Neuroscience Research at Numenta: Cortical Theory
We are often asked how we do neuroscience research at Numenta and what it means to focus on cortical theory. We read many neuroscience papers and published results to get a deep understanding of neuroanatomy, neurophysiology, and cortical function. We propose theories about how the detailed architecture of the neocortex implements these functions. We ensure our work satisfies biological constraints and test our theories via simulation. Since we do not do any wet lab work, we collaborate with experimentalists that run investigations and give us feedback. We also host scientists through our Visiting Scholar Program.
We document our research in several ways, including peer-reviewed journal papers, conference proceedings, research reports, and invited talks. In addition, we place our daily research commits in an open source project and answer questions about our research posted on our forums. We strive to be completely open in everything we do.
Although there is much to do, we have made significant progress on filling in the pieces of the common cortical circuit that underlines all of intelligence. We have proposed a novel theory and broad framework for understanding what the neocortex does and how it does it. We have made discoveries on how neurons make predictions, the role of dendritic spikes in cortical processing, how cortical layers learn sequences, and how cortical columns learn to model objects through movement.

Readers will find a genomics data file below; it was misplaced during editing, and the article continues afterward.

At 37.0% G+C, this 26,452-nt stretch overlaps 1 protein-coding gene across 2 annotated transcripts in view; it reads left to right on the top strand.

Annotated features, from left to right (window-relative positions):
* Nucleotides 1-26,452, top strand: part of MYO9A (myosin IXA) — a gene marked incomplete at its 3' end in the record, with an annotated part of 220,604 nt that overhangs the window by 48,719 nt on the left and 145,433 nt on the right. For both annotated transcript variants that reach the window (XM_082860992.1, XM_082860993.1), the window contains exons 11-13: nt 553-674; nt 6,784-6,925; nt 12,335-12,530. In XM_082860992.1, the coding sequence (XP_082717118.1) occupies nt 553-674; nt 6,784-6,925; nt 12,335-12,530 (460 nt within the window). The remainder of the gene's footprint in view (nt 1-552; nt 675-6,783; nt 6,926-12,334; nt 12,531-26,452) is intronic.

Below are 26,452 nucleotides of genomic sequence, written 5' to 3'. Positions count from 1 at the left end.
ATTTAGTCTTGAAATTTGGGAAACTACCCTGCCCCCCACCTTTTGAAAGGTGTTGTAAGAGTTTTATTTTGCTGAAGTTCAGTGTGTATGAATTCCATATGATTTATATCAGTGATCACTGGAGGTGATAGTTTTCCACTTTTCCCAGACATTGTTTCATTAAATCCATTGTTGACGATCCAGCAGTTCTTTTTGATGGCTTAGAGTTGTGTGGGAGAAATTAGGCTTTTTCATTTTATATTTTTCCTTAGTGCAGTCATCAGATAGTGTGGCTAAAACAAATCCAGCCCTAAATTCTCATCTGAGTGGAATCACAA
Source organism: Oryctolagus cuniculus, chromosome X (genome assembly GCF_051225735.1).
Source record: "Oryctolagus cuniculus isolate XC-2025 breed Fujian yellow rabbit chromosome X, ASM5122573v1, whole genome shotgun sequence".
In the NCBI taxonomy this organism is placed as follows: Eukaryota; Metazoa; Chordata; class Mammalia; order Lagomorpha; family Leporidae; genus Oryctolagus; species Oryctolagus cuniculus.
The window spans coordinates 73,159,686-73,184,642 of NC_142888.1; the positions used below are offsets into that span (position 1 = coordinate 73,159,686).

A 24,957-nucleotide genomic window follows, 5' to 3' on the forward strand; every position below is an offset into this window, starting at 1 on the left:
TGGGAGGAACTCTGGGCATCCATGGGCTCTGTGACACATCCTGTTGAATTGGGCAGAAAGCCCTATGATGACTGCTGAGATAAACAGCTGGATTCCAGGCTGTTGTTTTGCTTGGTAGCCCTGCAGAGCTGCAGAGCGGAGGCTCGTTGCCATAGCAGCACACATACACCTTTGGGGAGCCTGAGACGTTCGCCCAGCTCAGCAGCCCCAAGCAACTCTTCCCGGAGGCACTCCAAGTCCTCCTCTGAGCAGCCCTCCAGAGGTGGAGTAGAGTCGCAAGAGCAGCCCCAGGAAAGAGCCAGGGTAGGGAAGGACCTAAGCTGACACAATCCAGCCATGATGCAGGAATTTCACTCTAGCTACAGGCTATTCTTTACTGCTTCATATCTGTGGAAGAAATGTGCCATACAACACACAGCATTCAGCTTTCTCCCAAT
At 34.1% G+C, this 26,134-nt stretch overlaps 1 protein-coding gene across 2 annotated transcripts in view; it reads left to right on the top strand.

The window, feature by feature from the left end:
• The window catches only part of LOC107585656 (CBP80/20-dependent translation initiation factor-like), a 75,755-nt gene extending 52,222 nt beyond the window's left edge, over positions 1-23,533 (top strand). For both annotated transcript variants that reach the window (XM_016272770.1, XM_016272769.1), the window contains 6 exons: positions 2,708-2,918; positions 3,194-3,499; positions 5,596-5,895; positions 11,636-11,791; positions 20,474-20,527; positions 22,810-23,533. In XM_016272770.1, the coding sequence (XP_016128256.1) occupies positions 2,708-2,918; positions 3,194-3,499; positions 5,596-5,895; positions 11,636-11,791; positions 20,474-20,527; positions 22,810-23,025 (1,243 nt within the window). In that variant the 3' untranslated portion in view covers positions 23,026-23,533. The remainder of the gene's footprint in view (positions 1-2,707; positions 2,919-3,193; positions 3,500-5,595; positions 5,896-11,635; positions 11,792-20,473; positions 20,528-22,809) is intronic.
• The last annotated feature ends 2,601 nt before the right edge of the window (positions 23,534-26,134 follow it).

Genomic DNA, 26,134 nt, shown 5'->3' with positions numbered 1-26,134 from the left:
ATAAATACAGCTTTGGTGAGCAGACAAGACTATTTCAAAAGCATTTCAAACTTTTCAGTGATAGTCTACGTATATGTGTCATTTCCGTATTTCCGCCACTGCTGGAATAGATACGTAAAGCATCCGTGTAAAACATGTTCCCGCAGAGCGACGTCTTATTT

Our Research Focus Areas
Building on Mountcastle’s proposal that the neocortex is made up of nearly identical cortical columns, we are working on filling in the pieces of the cortical circuit – understanding each layer, what the neurons are doing, and how a cortical column works. As part of this research, we have proposed a framework, consistent with anatomical and physiological evidence, that explains how cortical columns function. The framework is based on how cortical columns learn sensorimotor models of the world by combining sensory inputs with location signals.
Find more information on cortical columns.
Memory and recall of sequences is an essential component of inference and behavior. We believe that sequence memory is occurring in multiple layers of the neocortex. We’ve shown how a layer of pyramidal neurons with active dendrites, arranged in mini-columns, will learn transitions of patterns and form a robust sequence memory.
Find more information on sequence learning and prediction in cortex.
Sparse Distributed Representations
Sparse Distributed Representations (SDRs) are a foundational aspect of all of our theories. Everywhere in the neocortex, information is represented by distributed and sparsely active sets of neurons. We have shown through mathematical analysis and simulation that SDRs enable semantic generalization and robustness.
Find more information on sparse distributed representations.